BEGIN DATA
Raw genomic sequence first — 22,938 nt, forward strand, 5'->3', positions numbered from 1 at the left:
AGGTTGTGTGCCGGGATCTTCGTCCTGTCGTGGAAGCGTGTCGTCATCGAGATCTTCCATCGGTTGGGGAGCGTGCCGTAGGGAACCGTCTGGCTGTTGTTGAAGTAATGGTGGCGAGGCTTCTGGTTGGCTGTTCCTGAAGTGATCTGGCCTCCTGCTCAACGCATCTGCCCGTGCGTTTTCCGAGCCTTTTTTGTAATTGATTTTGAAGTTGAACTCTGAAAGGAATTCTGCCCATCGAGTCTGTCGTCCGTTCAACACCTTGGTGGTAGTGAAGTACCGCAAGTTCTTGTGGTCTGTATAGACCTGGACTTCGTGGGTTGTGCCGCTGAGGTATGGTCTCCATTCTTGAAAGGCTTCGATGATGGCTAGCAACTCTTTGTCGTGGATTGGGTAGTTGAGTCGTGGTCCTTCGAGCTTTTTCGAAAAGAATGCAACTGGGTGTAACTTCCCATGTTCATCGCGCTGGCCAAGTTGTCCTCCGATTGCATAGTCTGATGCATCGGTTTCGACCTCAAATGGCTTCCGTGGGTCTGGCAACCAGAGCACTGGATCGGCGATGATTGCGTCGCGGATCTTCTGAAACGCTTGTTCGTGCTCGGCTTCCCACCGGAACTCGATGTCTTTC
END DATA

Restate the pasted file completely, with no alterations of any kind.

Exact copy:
Raw genomic sequence first — 22,938 nt, forward strand, 5'->3', positions numbered from 1 at the left:
AGGTTGTGTGCCGGGATCTTCGTCCTGTCGTGGAAGCGTGTCGTCATCGAGATCTTCCATCGGTTGGGGAGCGTGCCGTAGGGAACCGTCTGGCTGTTGTTGAAGTAATGGTGGCGAGGCTTCTGGTTGGCTGTTCCTGAAGTGATCTGGCCTCCTGCTCAACGCATCTGCCCGTGCGTTTTCCGAGCCTTTTTTGTAATTGATTTTGAAGTTGAACTCTGAAAGGAATTCTGCCCATCGAGTCTGTCGTCCGTTCAACACCTTGGTGGTAGTGAAGTACCGCAAGTTCTTGTGGTCTGTATAGACCTGGACTTCGTGGGTTGTGCCGCTGAGGTATGGTCTCCATTCTTGAAAGGCTTCGATGATGGCTAGCAACTCTTTGTCGTGGATTGGGTAGTTGAGTCGTGGTCCTTCGAGCTTTTTCGAAAAGAATGCAACTGGGTGTAACTTCCCATGTTCATCGCGCTGGCCAAGTTGTCCTCCGATTGCATAGTCTGATGCATCGGTTTCGACCTCAAATGGCTTCCGTGGGTCTGGCAACCAGAGCACTGGATCGGCGATGATTGCGTCGCGGATCTTCTGAAACGCTTGTTCGTGCTCGGCTTCCCACCGGAACTCGATGTCTTTC